Why is interrogation important at this time? We use the term “interrogate” to refer to the epistemic exercise of understanding, framing, and questioning the rationalities of traditions, their constructions of authoritative knowledges, and the contingent practices and politics through which spaces and subjectivities are constituted in the 21st century. The conference seeks to underscore the co-constitutive linkages between the epistemologies and the practices of tradition. To that end, interrogating tradition is a re-engagement with how tradition is also mobilized and deployed in the making of space and its sustenance.

As in past IASTE conferences, scholars and practitioners from architecture, architectural history, art history, anthropology, archaeology, folklore, geography, history, planning, sociology, urban studies, and related disciplines are invited to submit papers that address one of the following three tracks:

I. Epistemologies of Tradition
The relationship between tradition and epistemology is key to the conference theme. Some issues relevant to this line of inquiry include whether tradition is independent of its deployment. And if this independence is untenable, then is the deployment of tradition in fact its epistemology? Within these debates, some have argued that tradition is the absence of choice. Consequently, tradition emerges where choice is delimited or where the number of practices and social forms available are relatively proscribed. It can be argued then that tradition is about constraint, though it is often described in active terms such as “having,” “being” and “belonging.” This line of inquiry on the epistemologies of tradition is critical in two ways. One, it allows for the theorization of tradition appropriate to this current moment. Accordingly this track will examine emerging definitions of tradition and the epistemic exercises that frame these definitions. In addition, this track will identify epistemologies that constitute tradition itself. Secondly, interrogating tradition moves examinations away from an orthodox perspective that views tradition as a static legacy of the past; a viewpoint that is apolitical. Rather, in following IASTE’s intellectual perspective, tradition can be identified as a dynamic project for the interpretation and re-interpretation of the past from the point of view of the present towards the promise of its deployment in the future.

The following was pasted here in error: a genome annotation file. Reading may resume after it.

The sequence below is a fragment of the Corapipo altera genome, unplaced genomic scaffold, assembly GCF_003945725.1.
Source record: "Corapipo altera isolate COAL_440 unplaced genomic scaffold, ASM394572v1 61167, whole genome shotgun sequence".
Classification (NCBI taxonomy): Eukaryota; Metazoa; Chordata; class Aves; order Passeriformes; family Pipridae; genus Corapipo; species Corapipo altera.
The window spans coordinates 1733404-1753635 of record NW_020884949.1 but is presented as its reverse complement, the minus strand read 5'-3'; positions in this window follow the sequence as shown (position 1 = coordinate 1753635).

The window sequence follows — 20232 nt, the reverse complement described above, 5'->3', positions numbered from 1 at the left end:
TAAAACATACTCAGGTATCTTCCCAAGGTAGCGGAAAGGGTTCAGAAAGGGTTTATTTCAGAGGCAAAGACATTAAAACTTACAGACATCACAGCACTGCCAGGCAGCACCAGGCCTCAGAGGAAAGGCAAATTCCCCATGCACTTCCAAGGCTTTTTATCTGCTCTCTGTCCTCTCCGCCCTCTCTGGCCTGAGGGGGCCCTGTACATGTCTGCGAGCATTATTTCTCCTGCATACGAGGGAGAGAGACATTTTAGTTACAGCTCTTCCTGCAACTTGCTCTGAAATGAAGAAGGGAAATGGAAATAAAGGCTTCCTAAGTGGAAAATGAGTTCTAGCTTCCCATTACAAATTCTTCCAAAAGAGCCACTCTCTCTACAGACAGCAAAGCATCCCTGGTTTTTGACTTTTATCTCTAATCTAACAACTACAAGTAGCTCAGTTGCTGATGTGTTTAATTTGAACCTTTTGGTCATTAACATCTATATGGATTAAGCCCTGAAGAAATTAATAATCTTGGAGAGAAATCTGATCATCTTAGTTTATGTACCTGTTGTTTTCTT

II. Fundamentalism and Tradition